[Lesson 27: Joseph: The Rest of the Story] [Table of Contents] [Lesson 29: The Prophet Moses]

Lesson 28

Review of the First Book

of the Torah

Genesis 1-Exodus 1

Peace be with you, listening friends. We greet you in the name of God, the Lord of peace, who wants everyone to understand and submit to the way of righteousness that He has established, and have true peace with Him forever. We are happy to be able to return today to present your program The Way of Righteousness.

We are still studying in the Torah. As you know, the Torah is the first book in the Writings of the Prophets and is divided into five sections or books. The first section is called Genesis (Lit. the Beginning). In our last broadcast, we completed our studies in Genesis. Today then, we begin the second section of the Torah, which is called The Exodus. The book of Exodus contains the amazing and wonderful account of how God freed the children of Israel from the bondage of their slavery in the land of Egypt.

Before we get into the book of Exodus, let us review what we have studied in the first book of the Holy Scriptures. It is crucial that we have a thorough knowledge of the book of Genesis, because it is the foundation that God has laid so that we might understand and believe all that is written in the other books of the prophets which follow.

Do you remember the first verse of the book of Genesis? It says: "In the beginning God created the heavens and the earth." This is important. "In the beginning God!" When nothing yet existed-only One existed. That One was God! Next, we learned how God created millions of holy angels, by the power of His Eternal Word and His Holy Spirit. God created the angels so that they might serve Him and praise Him forever. Among the angels was one with superior wisdom and beauty. That one was Lucifer, the chief of the angels. However, the Scriptures tell us that there was a day when Lucifer became conceited and despised God in his heart. Lucifer and many other angels began to devise a plan to overthrow God. However, no one can overthrow God. God cannot tolerate those who rebel against Him (Lit. refuse His rule). Consequently, God expelled Lucifer and his evil angels and changed the name of Lucifer to Satan, which means Adversary. And after God expelled Satan and his angels, He created for them the fire of hell. The Scriptures say that on the Day of Judgment, God, the Righteous One, will throw Satan into that fire along with all who follow him.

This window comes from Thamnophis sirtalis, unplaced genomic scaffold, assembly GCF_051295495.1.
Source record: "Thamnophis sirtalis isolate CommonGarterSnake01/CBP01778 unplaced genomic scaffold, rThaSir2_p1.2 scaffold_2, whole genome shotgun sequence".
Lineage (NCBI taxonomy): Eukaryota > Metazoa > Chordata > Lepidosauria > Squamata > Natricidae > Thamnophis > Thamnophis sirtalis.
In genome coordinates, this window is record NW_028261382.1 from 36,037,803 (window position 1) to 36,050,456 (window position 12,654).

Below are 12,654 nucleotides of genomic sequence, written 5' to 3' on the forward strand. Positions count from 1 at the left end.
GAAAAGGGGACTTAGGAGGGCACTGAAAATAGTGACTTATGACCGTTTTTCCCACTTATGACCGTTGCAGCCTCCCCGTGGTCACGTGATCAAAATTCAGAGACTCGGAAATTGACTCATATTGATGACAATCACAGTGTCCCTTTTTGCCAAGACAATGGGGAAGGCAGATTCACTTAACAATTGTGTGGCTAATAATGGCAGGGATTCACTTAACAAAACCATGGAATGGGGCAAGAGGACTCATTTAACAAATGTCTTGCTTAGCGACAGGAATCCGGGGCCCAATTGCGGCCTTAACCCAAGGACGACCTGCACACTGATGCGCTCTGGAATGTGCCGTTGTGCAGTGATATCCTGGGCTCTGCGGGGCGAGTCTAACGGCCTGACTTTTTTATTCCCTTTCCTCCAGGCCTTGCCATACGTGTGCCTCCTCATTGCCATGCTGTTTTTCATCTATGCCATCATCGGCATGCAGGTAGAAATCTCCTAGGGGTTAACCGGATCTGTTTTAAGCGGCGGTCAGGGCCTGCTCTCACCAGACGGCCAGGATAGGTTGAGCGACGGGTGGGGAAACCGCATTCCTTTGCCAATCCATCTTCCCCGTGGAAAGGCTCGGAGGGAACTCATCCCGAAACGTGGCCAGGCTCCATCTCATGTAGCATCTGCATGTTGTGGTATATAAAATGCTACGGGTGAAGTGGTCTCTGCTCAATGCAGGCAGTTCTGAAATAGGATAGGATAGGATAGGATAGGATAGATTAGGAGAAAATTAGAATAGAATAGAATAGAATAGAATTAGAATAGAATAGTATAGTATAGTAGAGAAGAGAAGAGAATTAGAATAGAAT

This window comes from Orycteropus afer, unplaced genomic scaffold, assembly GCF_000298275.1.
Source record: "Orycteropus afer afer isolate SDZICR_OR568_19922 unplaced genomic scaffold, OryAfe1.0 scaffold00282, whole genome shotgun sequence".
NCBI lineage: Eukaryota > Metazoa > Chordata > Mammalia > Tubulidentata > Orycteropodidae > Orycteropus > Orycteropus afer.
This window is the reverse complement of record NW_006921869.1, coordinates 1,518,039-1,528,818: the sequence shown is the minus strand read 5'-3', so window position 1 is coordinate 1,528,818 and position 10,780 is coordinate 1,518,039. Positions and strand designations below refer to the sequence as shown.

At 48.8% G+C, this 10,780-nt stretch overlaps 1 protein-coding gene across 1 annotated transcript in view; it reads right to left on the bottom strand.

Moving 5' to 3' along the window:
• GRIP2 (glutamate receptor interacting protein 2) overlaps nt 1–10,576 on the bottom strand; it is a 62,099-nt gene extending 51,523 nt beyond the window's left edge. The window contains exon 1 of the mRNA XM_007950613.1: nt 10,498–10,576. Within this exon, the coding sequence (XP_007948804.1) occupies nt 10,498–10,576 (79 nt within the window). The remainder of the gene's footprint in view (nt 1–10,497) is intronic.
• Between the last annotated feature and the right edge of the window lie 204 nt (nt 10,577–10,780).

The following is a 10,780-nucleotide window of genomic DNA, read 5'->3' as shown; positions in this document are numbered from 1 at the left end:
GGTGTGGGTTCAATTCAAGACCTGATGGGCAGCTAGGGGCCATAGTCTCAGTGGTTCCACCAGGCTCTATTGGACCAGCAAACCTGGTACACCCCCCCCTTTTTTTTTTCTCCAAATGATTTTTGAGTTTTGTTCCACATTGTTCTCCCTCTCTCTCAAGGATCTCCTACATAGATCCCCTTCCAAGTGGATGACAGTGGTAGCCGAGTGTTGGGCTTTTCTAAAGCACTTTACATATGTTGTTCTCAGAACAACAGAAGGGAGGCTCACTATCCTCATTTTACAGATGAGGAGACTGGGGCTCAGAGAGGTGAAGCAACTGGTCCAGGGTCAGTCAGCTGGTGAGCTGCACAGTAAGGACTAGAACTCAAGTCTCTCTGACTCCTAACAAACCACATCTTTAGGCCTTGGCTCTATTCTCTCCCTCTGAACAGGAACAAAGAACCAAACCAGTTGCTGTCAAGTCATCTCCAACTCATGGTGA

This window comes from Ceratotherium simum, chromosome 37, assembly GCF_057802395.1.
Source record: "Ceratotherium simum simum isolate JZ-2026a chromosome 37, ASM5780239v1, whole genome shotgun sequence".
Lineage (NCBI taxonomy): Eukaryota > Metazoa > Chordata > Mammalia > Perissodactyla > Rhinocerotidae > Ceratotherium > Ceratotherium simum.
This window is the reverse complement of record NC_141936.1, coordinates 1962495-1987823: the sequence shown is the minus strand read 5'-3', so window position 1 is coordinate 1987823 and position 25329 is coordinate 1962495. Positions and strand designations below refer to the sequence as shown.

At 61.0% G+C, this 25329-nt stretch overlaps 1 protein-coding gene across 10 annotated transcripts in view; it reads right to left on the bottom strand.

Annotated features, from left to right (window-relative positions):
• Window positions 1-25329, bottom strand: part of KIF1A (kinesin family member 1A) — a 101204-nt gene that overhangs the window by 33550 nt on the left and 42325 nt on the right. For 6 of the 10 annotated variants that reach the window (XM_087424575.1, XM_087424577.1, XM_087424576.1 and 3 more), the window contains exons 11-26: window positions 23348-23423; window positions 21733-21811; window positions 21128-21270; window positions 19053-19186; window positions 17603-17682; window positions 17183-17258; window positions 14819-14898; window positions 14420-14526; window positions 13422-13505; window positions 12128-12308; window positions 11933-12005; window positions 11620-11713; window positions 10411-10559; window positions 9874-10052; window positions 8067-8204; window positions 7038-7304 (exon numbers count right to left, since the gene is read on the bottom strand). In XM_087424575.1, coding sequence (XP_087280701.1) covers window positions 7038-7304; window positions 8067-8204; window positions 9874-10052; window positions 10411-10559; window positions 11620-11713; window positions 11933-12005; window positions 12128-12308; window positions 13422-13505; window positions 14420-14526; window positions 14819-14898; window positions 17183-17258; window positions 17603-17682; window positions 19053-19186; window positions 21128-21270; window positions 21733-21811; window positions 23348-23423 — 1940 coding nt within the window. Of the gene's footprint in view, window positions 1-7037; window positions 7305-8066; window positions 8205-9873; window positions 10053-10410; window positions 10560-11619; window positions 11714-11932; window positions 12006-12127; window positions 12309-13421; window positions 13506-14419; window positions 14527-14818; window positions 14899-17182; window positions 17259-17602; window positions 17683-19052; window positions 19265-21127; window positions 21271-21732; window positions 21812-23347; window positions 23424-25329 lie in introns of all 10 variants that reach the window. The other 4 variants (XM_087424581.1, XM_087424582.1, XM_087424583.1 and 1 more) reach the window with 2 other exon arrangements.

Next we read how the Lord created the world for the people whom He planned to create. Man {neuter: A human} is the most important creature of all that God created, because man was created in the image of God! God wanted to have a deep and wonderful relationship with man. That is why He placed in the soul of man a mind capable of knowing God, gave him a heart capable of loving God, and entrusted him with a will capable of obeying God.

Next, we saw how God placed a test before the man and the women whom He had created. God warned Adam saying, "You are free to eat from any tree in the garden; but you must not eat from the tree of the knowledge of good and evil, for [in the day that] you eat of it you will surely die!" that is: you will be separated from me forever!

However, we saw how our ancestors, Adam and Eve, chose to obey Satan by eating from the tree which God had forbidden. Consequently, the Word of God says: "Sin entered the world through one man, and death through sin, and in this way death came to all men." (Rom. 5:12) How true it is that "an epidemic is not confined to the one from whom it originates!" {Wolof proverb} Because of Adam's sin, we are all sinners. Because of Adam's sin, we all deserve to die and face God's judgment.

Next, we learned how God expelled Adam and Eve from the Garden of Paradise because of their sin. However, before He expelled them, God announced how He planned to send into the world a Redeemer to save the children of Adam from the power of Satan and from the penalty of sin. God, in His wonderful design, had a plan to redeem sinners. His plan was to send into the world a perfect Man who would not be contaminated by the sin of Adam. This righteous Man would willingly shed His blood to pay the debt of sin for the children of Adam. In this way, God could forgive people of their sins, without compromising His justice. Truly, what God promised concerning the coming Redeemer was an amazing promise!

Next we saw how God confirmed that wonderful promise by sacrificing some animals, and making for Adam and Eve clothes of skin. God was teaching Adam and Eve that "the payment for sin is death" and that "without the shedding of blood there is no forgiveness of sin."

After that, we learned about Adam's first two sons, Cain and Abel. We saw how Abel offered God a lamb without blemish and slaughtered it, thus symbolizing the Redeemer who was to come into the world and die for sinners. As for Cain, he tried to approach God through his own efforts, offering Him what he had cultivated. Consequently, the Scriptures say: "the Lord accepted Abel, but He did not accept Cain." Why did God not accept the sacrifice of Cain? Because God's law did not say: "the payment for sin is good works!" Rather, it stated: "the payment for sin is death!" and "without the shedding of blood there is no forgiveness of sin." God pleaded with Cain to repent and accept the way of righteousness that He had ordained, but Cain became furious, and killed his younger brother, Abel.